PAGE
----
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Will this crisis change the way the Courts work permanently?

For a number of years there has been an organized effort to digitalize the court and tribunal system in order to reduce avoidable delays and shave off additional costs.

However, as often happens with positive ideas, the digitalization process of the judicial system faced multiple challenges such as safe management of personal data, access to technology, reliability and many others. Limited incentive combined with difficult challenges lead to a slow progress in digitalization efforts.

The coronavirus outbreak presented an unprecedented opportunity for development where the only option for many businesses was to work from home and find innovative ways of dealing with the challenges to their business needs.

With the safety of staff and general public in mind, courts and law firms scurried to organize working from home. They continued their work on priority cases which could not be heard remotely, but that represented a very small portion of the cases. During the first month of the pandemic some 80% of cases seen in the UK were reportedly conducted fully online.

The law society set up a guide displaying which courts remain open and the restrictions under which they operate. The government quickly released specific guidelines for legal professionals, such as the Covid-19 Temporary Practice Directions and the Coronavirus Advice and Guidance. The Supreme Court was moved to an entirely online basis, along with many others around the world.

The lockdown forced increased use of telephone, video and other digital technology in the legal system in order to continue with as many hearings and joint settlement meetings as possible. The increased use of online files, E-bundles and sharing software enabled a relatively smooth transition in some areas of law.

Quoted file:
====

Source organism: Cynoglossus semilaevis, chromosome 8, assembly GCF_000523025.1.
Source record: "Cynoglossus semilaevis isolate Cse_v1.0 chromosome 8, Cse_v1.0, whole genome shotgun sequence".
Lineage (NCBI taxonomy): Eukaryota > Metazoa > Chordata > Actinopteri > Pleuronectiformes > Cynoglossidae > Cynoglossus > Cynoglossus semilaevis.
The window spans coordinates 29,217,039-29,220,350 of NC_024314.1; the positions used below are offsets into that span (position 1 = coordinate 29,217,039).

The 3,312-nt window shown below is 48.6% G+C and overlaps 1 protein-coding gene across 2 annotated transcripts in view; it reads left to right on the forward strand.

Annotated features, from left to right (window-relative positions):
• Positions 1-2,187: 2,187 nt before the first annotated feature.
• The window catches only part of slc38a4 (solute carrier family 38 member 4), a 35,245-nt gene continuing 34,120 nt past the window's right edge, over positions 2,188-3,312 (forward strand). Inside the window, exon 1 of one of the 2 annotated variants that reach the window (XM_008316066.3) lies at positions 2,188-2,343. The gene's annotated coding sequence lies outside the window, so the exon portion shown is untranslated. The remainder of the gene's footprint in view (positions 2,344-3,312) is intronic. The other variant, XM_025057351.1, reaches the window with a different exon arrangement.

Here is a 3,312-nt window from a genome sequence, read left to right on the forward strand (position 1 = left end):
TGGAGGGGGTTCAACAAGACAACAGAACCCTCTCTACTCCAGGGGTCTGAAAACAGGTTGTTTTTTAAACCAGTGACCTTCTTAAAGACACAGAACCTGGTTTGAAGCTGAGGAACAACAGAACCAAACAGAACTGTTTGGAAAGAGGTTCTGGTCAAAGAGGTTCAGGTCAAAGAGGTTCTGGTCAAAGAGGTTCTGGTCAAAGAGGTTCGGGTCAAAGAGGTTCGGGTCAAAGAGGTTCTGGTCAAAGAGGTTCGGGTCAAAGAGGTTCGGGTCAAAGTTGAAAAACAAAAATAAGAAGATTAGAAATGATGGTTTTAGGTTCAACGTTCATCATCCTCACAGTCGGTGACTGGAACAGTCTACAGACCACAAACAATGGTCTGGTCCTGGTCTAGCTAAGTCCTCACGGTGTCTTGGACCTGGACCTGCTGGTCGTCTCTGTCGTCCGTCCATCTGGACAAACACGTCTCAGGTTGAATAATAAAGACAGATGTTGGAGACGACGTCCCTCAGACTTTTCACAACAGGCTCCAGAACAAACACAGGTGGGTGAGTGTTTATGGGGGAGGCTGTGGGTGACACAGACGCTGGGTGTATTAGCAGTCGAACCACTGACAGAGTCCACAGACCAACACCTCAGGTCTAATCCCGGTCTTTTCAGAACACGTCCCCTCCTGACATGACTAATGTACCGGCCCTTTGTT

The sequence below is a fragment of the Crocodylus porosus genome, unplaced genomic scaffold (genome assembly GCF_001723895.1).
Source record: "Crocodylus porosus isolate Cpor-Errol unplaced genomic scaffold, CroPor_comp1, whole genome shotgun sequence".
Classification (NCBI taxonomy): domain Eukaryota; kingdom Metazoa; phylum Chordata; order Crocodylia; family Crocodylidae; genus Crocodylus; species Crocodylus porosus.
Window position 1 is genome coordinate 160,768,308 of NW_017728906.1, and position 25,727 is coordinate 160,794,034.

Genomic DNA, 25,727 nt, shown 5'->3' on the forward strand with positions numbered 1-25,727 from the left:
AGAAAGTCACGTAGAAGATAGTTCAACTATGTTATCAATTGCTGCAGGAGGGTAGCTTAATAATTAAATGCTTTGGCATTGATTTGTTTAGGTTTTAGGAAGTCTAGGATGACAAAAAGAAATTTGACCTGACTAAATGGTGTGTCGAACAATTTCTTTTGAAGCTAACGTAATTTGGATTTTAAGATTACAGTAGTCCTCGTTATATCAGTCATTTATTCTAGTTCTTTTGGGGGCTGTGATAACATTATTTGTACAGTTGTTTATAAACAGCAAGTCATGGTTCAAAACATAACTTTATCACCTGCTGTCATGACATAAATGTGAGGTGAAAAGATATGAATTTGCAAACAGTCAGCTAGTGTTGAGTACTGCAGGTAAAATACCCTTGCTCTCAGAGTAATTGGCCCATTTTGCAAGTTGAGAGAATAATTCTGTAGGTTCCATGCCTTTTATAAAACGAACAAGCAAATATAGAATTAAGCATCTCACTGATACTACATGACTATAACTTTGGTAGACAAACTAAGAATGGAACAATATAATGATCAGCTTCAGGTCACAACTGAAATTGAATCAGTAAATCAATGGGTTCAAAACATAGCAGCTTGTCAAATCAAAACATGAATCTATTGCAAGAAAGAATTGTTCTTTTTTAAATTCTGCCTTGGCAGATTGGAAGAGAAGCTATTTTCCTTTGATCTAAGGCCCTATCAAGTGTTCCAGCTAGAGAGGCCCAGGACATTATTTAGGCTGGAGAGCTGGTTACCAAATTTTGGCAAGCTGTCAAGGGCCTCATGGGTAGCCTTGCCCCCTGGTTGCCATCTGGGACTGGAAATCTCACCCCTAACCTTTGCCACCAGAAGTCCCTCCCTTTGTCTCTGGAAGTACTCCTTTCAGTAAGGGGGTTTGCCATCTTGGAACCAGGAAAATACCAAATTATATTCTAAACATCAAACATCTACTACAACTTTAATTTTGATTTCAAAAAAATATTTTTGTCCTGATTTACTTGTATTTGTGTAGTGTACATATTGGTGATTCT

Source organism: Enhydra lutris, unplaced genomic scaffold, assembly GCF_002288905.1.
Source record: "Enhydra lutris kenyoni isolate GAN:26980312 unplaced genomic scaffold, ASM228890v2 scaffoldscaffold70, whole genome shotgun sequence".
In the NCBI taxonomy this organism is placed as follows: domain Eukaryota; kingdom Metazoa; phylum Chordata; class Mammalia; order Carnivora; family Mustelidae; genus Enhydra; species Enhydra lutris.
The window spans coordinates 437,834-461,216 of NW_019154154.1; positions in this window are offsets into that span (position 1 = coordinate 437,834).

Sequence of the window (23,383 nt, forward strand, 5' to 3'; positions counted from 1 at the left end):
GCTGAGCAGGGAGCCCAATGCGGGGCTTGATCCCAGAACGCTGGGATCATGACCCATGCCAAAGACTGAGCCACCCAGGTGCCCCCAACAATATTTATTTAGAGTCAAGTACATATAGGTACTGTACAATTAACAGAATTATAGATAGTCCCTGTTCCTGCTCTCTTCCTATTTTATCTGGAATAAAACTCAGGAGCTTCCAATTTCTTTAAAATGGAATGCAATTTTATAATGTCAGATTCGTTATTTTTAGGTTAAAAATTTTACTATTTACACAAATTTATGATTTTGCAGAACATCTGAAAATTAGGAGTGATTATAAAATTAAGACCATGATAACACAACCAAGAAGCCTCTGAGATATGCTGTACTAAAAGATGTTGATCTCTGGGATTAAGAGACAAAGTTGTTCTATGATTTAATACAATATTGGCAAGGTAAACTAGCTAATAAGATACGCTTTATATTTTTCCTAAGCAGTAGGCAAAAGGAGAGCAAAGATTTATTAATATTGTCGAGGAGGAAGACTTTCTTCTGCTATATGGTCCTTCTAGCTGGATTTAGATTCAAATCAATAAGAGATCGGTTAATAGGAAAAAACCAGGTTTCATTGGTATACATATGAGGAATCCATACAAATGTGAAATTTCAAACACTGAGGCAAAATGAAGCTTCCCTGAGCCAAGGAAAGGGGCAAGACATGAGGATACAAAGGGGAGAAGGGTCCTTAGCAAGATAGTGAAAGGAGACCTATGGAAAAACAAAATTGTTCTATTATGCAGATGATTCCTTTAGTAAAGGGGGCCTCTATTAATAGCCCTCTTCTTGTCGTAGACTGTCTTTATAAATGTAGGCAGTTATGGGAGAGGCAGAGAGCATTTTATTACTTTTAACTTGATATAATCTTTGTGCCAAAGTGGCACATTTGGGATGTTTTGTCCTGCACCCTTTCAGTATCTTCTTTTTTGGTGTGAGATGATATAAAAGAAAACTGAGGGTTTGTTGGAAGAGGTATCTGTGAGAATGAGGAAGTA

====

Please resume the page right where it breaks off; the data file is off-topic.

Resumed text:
Other areas, such as criminal and family law faced more complicated issues. With privacy and reliability of evidence being far more difficult to guarantee in an online environment, legal professionals in these areas have reportedly found the transition difficult.

An extreme example is a mother having to give evidence in a family law case from a garden shed, in order to avoid her children overhearing important information regarding their future. Many legal professionals have expressed that in certain areas of law, the forced use of digital technology is a borderline breach of the right to fair trial.

In March, prior to the lockdown, HM Courts and Tribunals Service Statistics reported a backlog in the region of 300,000 cases to be heard in Magistrates Courts and approximately 40,000 cases to be heard in the Crown Court. By the end of July these numbers skyrocketed to nearly 500,000 cases in magistrates and 42,000 cases in Crown courts.

The government has addressed the backlog with the creation of the “Nightingale Courts”, a reference to the temporary hospitals built in response to the pandemic. Whilst these courts are meant to be temporary, the need for their creation is indicative of underlying issues with funding in the justice system and court closures in the past couple of years.

While many businesses are finding work from home to be even more productive than the old business model, and have already confirmed that they will work towards keeping parts of their business working remotely, it remains unclear whether the lockdown will result in further court closures in the United Kingdom.

It is still early to tell whether any of the temporary changes implemented during the lockdown will remain once all restrictions are lifted and life goes back to normal.

We have seen the introduction of many efficacies which are likely to remain as a part of our legal system going forward. However, it is important that we assess the transition closely and ensure that the efficacies do not result in a substandard approach to justice.